Submissions on the Bills can be made to the Committee until Monday, 18 January 2016.
The Queensland Government's planning reform bills were tabled in Parliament on 12 November 2015. There are three bills which together would repeal and replace the current Sustainable Planning Act 2009 (SPA) being the:
- Planning Bill 2015;
- Planning and Environment Court Bill 2015; and
- Planning (Consequential) and Other Legislation Amendment Bill 2015.
The Bills have been referred to the Infrastructure, Planning and Natural Resources Committee to report to the House by 21 March 2016. Submissions on the Bills can be made to the Committee until Monday, 18 January 2016.
In addition to the Bills, the State has also released a number of draft statutory instruments for public consultation until 5 February 2016. The draft instruments that have been released are the:
- draft Planning Regulation
- draft Development Assessment Rules
- draft Plan Making Rules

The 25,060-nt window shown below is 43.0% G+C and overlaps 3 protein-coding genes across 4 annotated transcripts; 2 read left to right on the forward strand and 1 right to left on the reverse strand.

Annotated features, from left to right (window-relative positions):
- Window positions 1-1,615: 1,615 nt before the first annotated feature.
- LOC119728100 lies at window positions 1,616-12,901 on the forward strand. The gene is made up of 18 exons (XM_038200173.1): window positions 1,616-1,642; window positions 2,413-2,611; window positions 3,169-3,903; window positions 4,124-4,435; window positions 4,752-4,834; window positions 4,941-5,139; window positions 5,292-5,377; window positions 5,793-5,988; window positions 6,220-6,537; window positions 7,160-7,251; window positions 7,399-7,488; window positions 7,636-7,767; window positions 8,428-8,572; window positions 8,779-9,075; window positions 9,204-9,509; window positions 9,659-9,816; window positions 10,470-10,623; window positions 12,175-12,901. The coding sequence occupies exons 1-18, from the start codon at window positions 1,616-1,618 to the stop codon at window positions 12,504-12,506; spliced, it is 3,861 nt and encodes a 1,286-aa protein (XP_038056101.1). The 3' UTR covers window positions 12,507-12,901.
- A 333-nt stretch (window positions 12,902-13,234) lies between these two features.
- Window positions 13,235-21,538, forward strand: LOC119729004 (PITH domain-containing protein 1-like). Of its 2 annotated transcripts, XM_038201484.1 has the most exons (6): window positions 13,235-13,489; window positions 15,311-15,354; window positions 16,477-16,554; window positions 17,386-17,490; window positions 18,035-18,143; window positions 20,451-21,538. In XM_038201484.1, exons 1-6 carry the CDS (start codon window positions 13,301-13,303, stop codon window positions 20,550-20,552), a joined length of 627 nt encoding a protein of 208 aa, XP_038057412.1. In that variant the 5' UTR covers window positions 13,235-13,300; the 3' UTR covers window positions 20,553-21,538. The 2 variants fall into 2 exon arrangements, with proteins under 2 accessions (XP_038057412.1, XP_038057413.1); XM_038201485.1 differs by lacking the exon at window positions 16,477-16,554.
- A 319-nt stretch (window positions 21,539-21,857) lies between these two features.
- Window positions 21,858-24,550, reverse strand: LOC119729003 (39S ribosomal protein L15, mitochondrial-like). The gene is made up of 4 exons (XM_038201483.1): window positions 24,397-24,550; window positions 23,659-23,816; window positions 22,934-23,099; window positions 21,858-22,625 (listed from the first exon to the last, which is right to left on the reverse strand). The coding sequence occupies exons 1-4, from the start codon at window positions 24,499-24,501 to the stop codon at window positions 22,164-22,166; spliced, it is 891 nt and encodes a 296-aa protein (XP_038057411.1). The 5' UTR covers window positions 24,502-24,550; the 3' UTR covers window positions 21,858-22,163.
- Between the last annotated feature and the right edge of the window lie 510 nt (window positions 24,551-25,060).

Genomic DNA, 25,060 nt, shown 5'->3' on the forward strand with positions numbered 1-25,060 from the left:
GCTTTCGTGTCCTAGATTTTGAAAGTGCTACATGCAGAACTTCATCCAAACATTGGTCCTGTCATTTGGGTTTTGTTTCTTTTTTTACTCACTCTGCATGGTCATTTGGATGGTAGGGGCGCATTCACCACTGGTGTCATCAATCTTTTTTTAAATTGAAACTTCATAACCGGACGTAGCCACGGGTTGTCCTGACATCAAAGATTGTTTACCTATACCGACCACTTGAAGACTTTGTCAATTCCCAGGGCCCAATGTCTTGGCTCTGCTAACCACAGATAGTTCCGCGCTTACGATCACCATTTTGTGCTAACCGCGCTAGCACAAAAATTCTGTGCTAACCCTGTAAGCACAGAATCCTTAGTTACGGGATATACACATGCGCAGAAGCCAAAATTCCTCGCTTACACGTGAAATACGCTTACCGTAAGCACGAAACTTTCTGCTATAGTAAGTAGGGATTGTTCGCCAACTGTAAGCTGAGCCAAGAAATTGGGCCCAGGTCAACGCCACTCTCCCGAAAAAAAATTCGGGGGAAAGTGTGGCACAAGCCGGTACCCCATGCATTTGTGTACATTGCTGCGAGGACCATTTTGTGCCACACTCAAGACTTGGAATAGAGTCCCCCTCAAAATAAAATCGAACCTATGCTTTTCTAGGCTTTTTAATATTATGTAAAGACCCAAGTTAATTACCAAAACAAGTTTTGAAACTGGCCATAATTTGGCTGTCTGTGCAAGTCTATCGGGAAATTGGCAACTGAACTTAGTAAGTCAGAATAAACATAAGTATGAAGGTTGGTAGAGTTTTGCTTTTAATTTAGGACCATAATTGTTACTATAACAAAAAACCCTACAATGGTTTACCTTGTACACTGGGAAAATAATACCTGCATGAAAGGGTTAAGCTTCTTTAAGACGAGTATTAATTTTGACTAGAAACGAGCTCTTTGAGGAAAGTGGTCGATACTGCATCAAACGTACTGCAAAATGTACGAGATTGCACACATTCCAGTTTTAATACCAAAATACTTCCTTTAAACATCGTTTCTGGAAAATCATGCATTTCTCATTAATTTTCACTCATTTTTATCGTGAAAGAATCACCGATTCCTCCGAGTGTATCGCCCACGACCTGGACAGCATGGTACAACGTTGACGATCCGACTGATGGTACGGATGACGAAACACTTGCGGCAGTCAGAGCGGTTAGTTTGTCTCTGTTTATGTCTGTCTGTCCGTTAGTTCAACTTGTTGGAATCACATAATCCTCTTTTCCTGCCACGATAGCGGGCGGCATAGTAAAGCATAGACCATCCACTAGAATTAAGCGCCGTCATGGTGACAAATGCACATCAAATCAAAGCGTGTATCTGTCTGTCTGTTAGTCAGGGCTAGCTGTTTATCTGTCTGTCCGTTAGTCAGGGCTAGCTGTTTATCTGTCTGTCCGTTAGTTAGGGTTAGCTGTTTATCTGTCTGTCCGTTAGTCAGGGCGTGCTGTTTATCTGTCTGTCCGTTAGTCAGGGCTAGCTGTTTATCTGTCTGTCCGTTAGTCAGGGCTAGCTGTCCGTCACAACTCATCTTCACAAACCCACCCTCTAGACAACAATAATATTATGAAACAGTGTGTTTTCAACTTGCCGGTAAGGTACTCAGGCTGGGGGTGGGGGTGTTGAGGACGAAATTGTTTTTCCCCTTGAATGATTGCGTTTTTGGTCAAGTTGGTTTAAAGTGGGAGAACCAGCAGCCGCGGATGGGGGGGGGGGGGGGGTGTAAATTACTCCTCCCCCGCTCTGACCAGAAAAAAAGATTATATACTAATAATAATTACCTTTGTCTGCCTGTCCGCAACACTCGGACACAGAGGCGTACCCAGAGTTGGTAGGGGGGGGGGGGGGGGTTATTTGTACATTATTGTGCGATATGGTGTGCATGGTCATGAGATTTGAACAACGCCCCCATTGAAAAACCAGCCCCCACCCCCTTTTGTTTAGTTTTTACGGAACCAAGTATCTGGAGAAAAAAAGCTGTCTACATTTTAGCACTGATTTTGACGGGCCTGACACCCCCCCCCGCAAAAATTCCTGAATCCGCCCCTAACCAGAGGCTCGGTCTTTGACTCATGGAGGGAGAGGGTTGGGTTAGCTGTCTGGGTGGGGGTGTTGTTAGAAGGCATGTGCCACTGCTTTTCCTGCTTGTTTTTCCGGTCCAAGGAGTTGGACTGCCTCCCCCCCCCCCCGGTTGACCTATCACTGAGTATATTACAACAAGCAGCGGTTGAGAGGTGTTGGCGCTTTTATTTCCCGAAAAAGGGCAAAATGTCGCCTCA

- draft Infrastructure Designation Guidelines.
Fact sheets and other supporting information are also available on the Department's website.
The Bills represent the most drastic overhaul of Queensland’s planning laws since the introduction of the Integrated Planning Act 1997 and are the culmination of the planning reform process that has now been ongoing for a number of years.
The Bills introduce changed terminology for many of the planning concepts that would be retained, and deregulates and streamlines a number of processes that exist under SPA. There are a number of matters under SPA that would be discontinued under the Bills, including:
- State planning regulatory provisions and standard planning scheme provisions (although elements will be continued through other instruments, including the Regulations);
- the EIS process; and
- compliance assessment.
For local government, these changes would mean new assessment and approval processes, new planning instruments, and some new compliance obligations. The Government has stated it will offer local governments assistance to examine their planning schemes and to transition them prior to commencement of the Planning Bill.
For developers, the key issues will be the whole of the assessment process, and the transitional arrangements for any applications or appeals under way at commencement.